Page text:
Tuesday, June 14, 2011

The Portal to Fairy Tale Poetry


As a bit of a late birthday bash I decided to do a little Fairy Tale Poetry Portal this week - So here are a few links to Fairy Tale poems (alphabetical), and the portal poem is below

A Cloak for a Fairy by Anonymous
"Spider, Spider what are you spinning?"  An old favourite that might not precisely be a fairy tale, but still...

A Pict Song by Rudyard Kipling
To be fair, this may not be so much a "fair folk, or "little folk" poem, so much as one celebrating the power of the powerless

Elegy for Jabber, by A.J. Ponder
Lewis Carol got it wrong... a science fiction take on the original fantasy.

 
The Fair Folk/The Fairies, by William Allingham
Up the airy mountain, down the rushy glen... need I say more?


 Fairy Land, by William Shakespeare; If You See a Fairies Ring (Anon); and I'd Love to be a Fairy's Child by Robert Graves.

I'm not entirely sure how to describe this poem, but it's worth a visit.  Even though I'm not sure I've managed to wrap my brain around what exactly she was thinking when she wrote it.  

Fairy Song by John Keats
Shed no tear! oh, shed no tear!
The flower will bloom another year....

Fey by Helen Lowe 

This careful poem starts with an open door...

Frozen by A.J. Ponder
A poem referencing Hans Christian Andersen's Snow Queen and C.S. Lewis' White Witch as much, if not more than the Disney adaptation, Frozen.

Happily Never After parts one, two and three
Where the narrator and the characters of a play have very different ideas.

The First Chorus: by Catherine Bateson
Inspired by the little mermaid

In the Wood of Finvara, by Arthur Symons

"I have grown tired of sorrow and human tears..." 

Jabberwocke, by Charles Dodgeson (Lewis Carol)
Absolute favourite.  What can I say.  Utterly charming and brutal. 

 

Little Red Riding Hood and the Wolf, by Roald Dahl:

A famously twisted Little Red Riding Hood tale.


Not my Best Side: by U. A Fanthorpe
The Dragon the Princess, and the Warrior Saint all have a turn to talk in this witty poem. 

 Rapunzel’s lesson: by PS Cottier
 Rapunzel's story turned sideways

Robin Hood and Alan a Dale: Anon
True loves course ever runs, well let's just say this is a very sweet traditional ballad

The Sleeping Beauty
by Sir Alfred Tennyson, telegraphic really.  
A sweet image of Aurora sleeping.

Snow White, by A J Ponder
Snow White always seemed too sweet to be real, (although I admit I preferred Snow White and Rose Red, at least she wasn't just waiting around for some male to rescue her - she was too busy rescuing the male - and that's how I remember it even if it's not exactly true - so please no contradictions). So anyway this is the whole beauty and the beast side to the idea that white and pretty and sweet is good and we should not be seduced by such fantasy. Ask any diabetic.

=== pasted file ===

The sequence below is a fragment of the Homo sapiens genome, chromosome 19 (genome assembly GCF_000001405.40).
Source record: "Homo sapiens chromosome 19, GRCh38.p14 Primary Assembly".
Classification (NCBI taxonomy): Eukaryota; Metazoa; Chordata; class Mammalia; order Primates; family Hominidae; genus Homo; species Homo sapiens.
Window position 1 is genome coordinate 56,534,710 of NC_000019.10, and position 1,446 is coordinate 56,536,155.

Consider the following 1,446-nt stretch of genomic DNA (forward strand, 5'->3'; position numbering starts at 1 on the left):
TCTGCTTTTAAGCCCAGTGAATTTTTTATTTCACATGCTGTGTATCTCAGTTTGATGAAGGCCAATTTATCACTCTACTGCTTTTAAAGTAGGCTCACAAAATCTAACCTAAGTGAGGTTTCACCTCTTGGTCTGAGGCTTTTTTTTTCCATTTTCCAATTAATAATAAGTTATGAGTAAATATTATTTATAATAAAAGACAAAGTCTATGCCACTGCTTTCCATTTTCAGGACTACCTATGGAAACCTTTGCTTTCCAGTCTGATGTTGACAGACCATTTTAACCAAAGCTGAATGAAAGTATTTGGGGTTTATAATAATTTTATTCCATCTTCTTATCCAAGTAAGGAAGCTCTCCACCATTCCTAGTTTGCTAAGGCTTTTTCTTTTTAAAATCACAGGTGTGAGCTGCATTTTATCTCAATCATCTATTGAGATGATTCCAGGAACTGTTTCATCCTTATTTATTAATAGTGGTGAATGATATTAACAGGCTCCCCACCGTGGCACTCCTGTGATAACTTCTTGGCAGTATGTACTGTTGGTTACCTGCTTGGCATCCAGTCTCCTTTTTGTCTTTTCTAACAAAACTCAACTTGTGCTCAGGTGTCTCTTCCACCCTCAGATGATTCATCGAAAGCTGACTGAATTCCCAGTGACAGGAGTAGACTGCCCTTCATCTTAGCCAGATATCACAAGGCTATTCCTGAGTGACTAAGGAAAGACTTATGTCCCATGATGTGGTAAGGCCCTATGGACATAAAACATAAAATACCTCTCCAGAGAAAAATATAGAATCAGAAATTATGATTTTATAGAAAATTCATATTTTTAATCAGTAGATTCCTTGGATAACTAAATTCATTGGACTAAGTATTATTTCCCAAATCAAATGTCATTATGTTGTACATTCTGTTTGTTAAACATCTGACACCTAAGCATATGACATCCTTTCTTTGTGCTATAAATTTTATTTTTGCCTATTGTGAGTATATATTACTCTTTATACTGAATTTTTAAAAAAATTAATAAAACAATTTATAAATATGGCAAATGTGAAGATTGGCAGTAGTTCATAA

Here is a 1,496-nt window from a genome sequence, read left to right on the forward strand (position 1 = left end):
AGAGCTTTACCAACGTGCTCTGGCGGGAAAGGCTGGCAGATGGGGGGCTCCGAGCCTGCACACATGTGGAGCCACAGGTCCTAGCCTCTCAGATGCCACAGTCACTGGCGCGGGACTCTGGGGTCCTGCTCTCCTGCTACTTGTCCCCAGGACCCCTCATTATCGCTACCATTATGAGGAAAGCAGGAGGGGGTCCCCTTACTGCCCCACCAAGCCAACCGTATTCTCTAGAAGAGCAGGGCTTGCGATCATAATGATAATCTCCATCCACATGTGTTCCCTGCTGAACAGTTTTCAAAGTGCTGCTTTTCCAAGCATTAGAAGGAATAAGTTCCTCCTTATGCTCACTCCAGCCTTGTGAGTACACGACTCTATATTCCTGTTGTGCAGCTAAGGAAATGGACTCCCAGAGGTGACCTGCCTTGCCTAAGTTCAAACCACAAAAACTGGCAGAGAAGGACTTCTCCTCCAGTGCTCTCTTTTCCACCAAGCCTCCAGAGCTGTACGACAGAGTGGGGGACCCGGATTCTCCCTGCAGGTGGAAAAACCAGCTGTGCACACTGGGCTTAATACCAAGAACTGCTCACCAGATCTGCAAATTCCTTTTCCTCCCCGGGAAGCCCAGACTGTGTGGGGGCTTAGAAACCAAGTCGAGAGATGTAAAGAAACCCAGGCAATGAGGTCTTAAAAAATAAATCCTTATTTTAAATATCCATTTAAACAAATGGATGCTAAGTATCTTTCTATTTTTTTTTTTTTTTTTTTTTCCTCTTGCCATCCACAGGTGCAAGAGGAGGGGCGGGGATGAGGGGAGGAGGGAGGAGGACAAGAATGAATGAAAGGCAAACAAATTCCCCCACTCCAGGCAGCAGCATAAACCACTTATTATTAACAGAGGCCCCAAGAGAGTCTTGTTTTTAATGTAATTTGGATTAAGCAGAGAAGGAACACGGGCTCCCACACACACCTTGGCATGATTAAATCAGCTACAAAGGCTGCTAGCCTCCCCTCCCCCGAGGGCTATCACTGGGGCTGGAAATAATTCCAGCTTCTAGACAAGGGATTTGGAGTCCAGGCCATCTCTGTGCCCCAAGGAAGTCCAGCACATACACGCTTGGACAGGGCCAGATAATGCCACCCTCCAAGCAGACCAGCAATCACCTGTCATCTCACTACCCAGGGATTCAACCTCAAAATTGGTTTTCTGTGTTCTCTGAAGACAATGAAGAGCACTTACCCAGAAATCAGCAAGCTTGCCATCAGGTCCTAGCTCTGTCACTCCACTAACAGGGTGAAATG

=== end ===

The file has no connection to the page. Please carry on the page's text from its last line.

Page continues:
The Stolen Child by William Butler Yeats
WHERE dips the rocky highland
Of Sleuth Wood in the lake,
There lies a leafy island
Where flapping herons wake...

Stolen Time, by Alicia Ponder
...And twenty years, they rushed by

The night I passed that way...


Truths and Fairy Tales, by A J Ponder
Or should that be lies and fairy tales?

 

Tuesday: A Poem:
While some might argue it is not exactly a fairytale, it is a legend to celebrate Tyr, the Norse God of Tuesday, and left handed god of the sky. My lines were: "but the righteousness of battle; a sinister champion of single-armed combat, under the sky." - because of course, I couldn't resist the double meaning of the word "sinister" and was hoping like mad nobody else would put it in first.

This Way to Grandma's, by A J Ponder The wolf is taking you up the garden path, run along now.

The Portal

I hold the world in my hands
A portal to forgotten lands
Where prince and princess
Kind and able
Welcome the pauper to their table

Where Knights are brave and true and free
And lies are guilded falsity
Come open your Window
Of links and code
To discover a long forgotten Ode
A palace great and glittering
A magic bird upon the wing
And dare to stride
the forest dim
To save all that was lost within

Go now, I say, while you are able
Enjoy the rhyme or hate the fable
See picts and pixels,
Take my hand,
And come explore this wondrous land.



A.J. Ponder 


To me fairy tale and fantasy are almost synonymous, although of course the traditional legends and fairy tales are of marked importance because they have survived, and they have survived for a reason. They say something about life that is important, so important that it is best couched in metaphor, or in an enhanced setting. There is a romance attached to these pieces, but more than that they speak to the soul in a way that facts and reality so rarely do.

 A.J. Ponder's work is available through Rona Gallery, Amazon, and good Wellington bookstores



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